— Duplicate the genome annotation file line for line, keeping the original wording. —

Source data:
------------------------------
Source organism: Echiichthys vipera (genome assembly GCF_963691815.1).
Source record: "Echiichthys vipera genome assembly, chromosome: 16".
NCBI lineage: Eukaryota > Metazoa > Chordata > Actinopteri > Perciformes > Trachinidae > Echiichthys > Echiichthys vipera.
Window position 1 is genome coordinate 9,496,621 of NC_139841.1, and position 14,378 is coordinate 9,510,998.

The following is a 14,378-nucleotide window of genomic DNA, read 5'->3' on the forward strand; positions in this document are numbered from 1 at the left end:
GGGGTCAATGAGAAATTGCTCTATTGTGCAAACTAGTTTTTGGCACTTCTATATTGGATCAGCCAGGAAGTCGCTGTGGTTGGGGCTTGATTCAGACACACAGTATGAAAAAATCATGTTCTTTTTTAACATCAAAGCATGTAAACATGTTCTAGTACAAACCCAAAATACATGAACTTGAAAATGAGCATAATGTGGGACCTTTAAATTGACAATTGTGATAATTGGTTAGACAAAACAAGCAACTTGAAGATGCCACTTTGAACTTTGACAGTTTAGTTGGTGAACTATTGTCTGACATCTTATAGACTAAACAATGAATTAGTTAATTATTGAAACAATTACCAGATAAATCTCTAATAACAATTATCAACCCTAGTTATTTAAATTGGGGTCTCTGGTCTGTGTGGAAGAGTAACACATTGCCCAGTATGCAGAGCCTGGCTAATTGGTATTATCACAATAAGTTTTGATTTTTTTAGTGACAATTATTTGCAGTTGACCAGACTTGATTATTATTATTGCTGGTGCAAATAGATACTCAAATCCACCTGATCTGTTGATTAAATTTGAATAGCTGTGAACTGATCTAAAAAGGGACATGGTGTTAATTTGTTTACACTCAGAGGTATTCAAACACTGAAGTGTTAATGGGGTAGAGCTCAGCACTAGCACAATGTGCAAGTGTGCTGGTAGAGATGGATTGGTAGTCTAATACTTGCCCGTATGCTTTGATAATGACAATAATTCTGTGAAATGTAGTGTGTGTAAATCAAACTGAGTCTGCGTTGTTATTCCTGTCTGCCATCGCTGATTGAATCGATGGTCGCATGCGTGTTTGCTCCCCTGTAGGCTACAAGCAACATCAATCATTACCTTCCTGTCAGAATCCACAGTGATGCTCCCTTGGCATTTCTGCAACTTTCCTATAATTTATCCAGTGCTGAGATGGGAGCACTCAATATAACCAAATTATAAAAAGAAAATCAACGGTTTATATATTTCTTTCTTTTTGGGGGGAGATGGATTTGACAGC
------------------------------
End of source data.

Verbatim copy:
Source organism: Echiichthys vipera (genome assembly GCF_963691815.1).
Source record: "Echiichthys vipera genome assembly, chromosome: 16".
NCBI lineage: Eukaryota > Metazoa > Chordata > Actinopteri > Perciformes > Trachinidae > Echiichthys > Echiichthys vipera.
Window position 1 is genome coordinate 9,496,621 of NC_139841.1, and position 14,378 is coordinate 9,510,998.

The following is a 14,378-nucleotide window of genomic DNA, read 5'->3' on the forward strand; positions in this document are numbered from 1 at the left end:
GGGGTCAATGAGAAATTGCTCTATTGTGCAAACTAGTTTTTGGCACTTCTATATTGGATCAGCCAGGAAGTCGCTGTGGTTGGGGCTTGATTCAGACACACAGTATGAAAAAATCATGTTCTTTTTTAACATCAAAGCATGTAAACATGTTCTAGTACAAACCCAAAATACATGAACTTGAAAATGAGCATAATGTGGGACCTTTAAATTGACAATTGTGATAATTGGTTAGACAAAACAAGCAACTTGAAGATGCCACTTTGAACTTTGACAGTTTAGTTGGTGAACTATTGTCTGACATCTTATAGACTAAACAATGAATTAGTTAATTATTGAAACAATTACCAGATAAATCTCTAATAACAATTATCAACCCTAGTTATTTAAATTGGGGTCTCTGGTCTGTGTGGAAGAGTAACACATTGCCCAGTATGCAGAGCCTGGCTAATTGGTATTATCACAATAAGTTTTGATTTTTTTAGTGACAATTATTTGCAGTTGACCAGACTTGATTATTATTATTGCTGGTGCAAATAGATACTCAAATCCACCTGATCTGTTGATTAAATTTGAATAGCTGTGAACTGATCTAAAAAGGGACATGGTGTTAATTTGTTTACACTCAGAGGTATTCAAACACTGAAGTGTTAATGGGGTAGAGCTCAGCACTAGCACAATGTGCAAGTGTGCTGGTAGAGATGGATTGGTAGTCTAATACTTGCCCGTATGCTTTGATAATGACAATAATTCTGTGAAATGTAGTGTGTGTAAATCAAACTGAGTCTGCGTTGTTATTCCTGTCTGCCATCGCTGATTGAATCGATGGTCGCATGCGTGTTTGCTCCCCTGTAGGCTACAAGCAACATCAATCATTACCTTCCTGTCAGAATCCACAGTGATGCTCCCTTGGCATTTCTGCAACTTTCCTATAATTTATCCAGTGCTGAGATGGGAGCACTCAATATAACCAAATTATAAAAAGAAAATCAACGGTTTATATATTTCTTTCTTTTTGGGGGGAGATGGATTTGACAGC